David Bowie’s “Lazarus” opened at Off-Broadway’s New York Theatre Workshop (NYTW) last month. And this afternoon, the team behind the sold-out show issued an emotional statement about the musician’s death.
"Everyone at NYTW and ‘Lazarus’ is deeply saddened by the loss of one of the great artists of our time,” Jim Nicola, Artistic Director of NYTW said in a statement. “We are very fortunate to have had the opportunity to collaborate with Mr. Bowie on his theatrical piece, ‘Lazarus,’ and we look forward to honoring his work onstage as ‘Lazarus’ plays its final performances.”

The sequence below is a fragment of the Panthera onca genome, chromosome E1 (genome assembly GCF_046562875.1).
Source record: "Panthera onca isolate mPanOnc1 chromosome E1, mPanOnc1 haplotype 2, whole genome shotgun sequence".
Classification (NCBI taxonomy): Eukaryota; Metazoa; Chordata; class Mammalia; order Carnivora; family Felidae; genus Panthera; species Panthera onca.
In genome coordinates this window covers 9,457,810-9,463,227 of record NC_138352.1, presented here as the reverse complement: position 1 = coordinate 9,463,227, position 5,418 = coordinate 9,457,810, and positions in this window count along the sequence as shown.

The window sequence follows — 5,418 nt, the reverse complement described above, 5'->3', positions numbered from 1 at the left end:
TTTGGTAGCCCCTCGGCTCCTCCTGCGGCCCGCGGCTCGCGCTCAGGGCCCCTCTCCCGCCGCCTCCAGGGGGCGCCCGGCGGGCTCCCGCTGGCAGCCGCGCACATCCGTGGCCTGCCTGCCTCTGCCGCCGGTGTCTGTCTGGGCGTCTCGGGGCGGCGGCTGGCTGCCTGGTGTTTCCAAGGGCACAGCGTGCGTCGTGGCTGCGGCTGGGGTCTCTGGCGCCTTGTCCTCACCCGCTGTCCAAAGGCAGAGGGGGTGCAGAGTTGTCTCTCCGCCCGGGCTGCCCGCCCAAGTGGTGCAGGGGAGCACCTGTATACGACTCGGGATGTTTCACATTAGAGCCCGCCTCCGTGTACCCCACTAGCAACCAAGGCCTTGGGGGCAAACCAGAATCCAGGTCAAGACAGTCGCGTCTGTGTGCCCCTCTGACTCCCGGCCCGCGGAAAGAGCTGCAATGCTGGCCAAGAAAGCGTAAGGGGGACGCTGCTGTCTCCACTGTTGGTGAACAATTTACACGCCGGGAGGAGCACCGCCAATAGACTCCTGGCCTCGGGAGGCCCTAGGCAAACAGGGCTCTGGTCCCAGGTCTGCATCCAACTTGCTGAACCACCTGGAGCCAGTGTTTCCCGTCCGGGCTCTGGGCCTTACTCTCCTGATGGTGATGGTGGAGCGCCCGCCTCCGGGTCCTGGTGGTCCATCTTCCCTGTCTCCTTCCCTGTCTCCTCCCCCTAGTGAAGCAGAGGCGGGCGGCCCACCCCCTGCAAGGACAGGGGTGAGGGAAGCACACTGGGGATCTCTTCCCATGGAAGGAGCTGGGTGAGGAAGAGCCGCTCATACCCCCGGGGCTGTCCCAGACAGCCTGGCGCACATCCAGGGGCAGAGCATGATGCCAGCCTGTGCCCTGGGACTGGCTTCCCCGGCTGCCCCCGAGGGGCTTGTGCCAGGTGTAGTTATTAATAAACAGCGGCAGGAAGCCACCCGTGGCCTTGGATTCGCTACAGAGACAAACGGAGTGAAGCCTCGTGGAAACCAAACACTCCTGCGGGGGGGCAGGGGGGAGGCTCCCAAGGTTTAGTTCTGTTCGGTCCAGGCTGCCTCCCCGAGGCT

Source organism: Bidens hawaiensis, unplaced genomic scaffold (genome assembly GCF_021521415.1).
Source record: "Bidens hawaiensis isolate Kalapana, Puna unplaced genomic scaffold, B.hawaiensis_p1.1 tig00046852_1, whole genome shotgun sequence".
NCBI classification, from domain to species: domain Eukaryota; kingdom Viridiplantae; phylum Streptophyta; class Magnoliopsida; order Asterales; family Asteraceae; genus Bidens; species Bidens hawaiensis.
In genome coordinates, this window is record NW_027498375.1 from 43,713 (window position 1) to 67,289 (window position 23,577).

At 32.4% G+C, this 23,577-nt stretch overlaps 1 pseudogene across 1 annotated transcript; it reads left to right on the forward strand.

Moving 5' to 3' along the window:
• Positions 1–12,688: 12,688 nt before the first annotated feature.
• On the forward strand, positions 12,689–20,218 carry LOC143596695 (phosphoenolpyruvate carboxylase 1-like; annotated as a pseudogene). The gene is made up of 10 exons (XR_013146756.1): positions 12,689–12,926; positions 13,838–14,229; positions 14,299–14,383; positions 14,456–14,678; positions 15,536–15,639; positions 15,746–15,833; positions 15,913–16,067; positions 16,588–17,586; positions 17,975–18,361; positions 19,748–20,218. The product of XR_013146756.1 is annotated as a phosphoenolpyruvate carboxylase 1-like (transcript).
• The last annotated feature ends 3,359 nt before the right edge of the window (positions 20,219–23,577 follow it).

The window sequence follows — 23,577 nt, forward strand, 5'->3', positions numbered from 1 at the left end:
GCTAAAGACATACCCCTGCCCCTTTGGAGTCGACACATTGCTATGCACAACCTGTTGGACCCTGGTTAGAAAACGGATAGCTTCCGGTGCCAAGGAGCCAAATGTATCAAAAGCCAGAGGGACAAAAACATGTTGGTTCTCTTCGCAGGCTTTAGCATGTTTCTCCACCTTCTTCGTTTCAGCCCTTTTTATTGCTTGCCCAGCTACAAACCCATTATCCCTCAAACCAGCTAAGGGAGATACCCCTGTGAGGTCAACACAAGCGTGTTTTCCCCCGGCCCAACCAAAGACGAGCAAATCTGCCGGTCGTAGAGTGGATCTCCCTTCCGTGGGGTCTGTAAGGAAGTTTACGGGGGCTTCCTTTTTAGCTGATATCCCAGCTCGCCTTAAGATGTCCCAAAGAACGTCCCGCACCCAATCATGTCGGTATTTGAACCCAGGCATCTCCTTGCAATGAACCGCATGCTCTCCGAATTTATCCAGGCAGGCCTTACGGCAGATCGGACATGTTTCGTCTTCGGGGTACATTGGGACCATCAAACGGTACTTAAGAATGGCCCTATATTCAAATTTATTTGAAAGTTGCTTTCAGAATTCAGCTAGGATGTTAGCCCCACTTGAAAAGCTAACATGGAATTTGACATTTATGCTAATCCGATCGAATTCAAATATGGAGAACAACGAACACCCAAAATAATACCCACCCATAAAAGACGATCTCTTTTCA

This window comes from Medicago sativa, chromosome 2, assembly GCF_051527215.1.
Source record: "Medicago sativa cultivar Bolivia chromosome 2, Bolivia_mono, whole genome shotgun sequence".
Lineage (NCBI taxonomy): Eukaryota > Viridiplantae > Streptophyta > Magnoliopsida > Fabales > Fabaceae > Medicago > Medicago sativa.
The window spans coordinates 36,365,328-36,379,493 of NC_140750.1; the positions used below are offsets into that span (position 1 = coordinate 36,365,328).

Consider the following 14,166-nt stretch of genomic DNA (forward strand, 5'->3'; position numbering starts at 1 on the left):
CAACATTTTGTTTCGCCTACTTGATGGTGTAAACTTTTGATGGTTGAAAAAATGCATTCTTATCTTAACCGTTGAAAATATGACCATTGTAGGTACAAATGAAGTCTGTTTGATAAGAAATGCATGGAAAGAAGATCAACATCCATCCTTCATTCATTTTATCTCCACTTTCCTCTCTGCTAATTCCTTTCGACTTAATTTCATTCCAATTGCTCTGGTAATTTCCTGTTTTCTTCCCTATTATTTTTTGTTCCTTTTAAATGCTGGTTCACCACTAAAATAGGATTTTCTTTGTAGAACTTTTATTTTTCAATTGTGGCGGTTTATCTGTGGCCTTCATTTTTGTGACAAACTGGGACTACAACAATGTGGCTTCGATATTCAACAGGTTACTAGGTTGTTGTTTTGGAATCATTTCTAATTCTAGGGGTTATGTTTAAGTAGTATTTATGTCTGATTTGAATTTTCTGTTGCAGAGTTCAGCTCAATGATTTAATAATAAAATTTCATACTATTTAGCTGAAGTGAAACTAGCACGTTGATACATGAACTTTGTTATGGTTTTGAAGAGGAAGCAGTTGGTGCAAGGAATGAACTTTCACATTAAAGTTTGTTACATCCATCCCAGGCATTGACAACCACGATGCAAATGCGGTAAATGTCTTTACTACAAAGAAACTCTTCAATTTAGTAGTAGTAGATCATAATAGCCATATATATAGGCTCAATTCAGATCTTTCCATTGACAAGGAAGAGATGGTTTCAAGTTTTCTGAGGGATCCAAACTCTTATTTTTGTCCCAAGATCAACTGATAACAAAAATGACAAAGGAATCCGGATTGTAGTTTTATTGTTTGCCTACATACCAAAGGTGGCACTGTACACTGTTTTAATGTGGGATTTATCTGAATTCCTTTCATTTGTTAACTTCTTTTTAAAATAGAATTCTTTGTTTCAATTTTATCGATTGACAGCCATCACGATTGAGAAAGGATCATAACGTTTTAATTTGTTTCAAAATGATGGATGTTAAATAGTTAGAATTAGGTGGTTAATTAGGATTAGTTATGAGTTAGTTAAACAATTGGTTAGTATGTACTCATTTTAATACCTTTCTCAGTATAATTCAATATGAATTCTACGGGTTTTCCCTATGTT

Bowie had a longstanding relationship with the New York theater community. He made his Broadway debut in “The Elephant Man” back in Sept. 1980, taking over the title role from John Merrick during the show’s original Broadway run. He also toured with the drama, in Chicago and Denver.
“Lazarus” -- Bowie’s first work for the stage -- is billed as a quasi-sequel to Bowie’s 1975-film “The Man Who Fell to Earth,” telling the story of an alien (played by Michael C. Hall) who has spent the past 30 years stranded on the planet Earth.
The musical features a catalog of Bowie classics, including “Changes,” “Heroes,” “Life on Mars?” and “The Man Who Sold the World.” Bowie also contributed new music to the piece, which can be heard on his final album (released Jan. 8) “Blackstar.”
Directed by Ivo van Hove (“A View From the Bridge”), “Lazarus” also stars Cristin Milioti (“Once”) and Michael Esper (“The Last Ship”). It runs at NYTW until Jan 20.